You’ve just left the comfortable and cushioned hotel conference room where you took a workshop called How to Run a Successful Hashtag Campaign and you are excited to launch your brand’s next hashtag campaign. You meet with your marketing department. Together, you determine your goals for the campaign. You start the hashtag campaign and within the first hour, you notice a rogue tweeter has co-opted your hashtag and spun it around into a negative reflection on your brand. It’s not as bad as when McDonald’s launched its failed #McDStories that was hijacked by numerous rogue tweeters bashing on McDonald’s. But this isn’t the kind of brand mention you were hoping for. So, what do you do?

Unless you can be funny and unless it fits within the hashtag brand persona, it is best to avoid feeding the rogue tweeters by responding to their comments. However, if you can be funny and it does fit into your brand persona to do so with that particular hashtag campaign, you can turn the rogue negative use of your hashtag into a successful saved campaign. Take a look at what DiGiorno’s Pizza did when their hashtag campaign, #DiGiorNOYOUDIDNT, was hijacked.

Now, you’ve learned an important lesson. When you start a hashtag campaign, be prepared with a contingency plan. Although it is rare for a hashtag campaign to totally derail and fall off the tracks, be prepared for what you will do if it does get taken over. Brainstorm with your colleagues possible scenarios for how your hashtag could be misappropriated. End the campaign early if more than one rogue tweeter is using the hashtag in a negative manner.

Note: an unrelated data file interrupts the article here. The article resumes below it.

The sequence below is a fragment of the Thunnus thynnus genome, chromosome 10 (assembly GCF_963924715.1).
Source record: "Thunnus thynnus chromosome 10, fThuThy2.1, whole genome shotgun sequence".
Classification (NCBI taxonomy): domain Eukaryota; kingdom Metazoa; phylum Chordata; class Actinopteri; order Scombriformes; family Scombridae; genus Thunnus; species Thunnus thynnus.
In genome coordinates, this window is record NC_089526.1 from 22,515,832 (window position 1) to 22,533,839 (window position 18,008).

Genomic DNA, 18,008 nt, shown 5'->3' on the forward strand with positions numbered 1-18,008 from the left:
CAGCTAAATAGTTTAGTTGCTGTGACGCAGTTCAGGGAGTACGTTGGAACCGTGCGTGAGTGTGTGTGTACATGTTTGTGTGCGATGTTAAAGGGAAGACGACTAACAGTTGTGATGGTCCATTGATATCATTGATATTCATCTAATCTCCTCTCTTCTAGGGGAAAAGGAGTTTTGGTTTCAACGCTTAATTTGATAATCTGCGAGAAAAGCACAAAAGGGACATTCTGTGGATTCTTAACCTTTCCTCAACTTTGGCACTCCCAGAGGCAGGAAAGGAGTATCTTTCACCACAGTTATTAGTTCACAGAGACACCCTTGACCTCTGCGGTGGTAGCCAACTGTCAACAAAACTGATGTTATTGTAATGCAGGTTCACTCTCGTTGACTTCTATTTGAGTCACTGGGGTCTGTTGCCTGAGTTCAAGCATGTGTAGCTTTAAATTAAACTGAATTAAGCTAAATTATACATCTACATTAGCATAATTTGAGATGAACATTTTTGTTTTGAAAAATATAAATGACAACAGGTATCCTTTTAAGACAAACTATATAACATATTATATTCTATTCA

Perhaps, reply in a humorous way if it’s one solo hijacker. If the negative train is building more steam and seems to be taking off in a viral fashion towards a potential crash, then don’t feed the trolls by replying. Ignore them and stop using the hashtag for your campaign. In the world of Twitter, it will die down soon enough. Inform your real followers that there are trolls attacking your hashtag and ask them not to interact with the trolls so the negativity train will slow down.

If a legitimate concern is expressed by someone using your hashtag, show that you can help resolve that complaint by offering to help; otherwise, if it’s just a rogue tweeter out to hijack your campaign, lay low and ignore them until they go away in pursuit of a better target.

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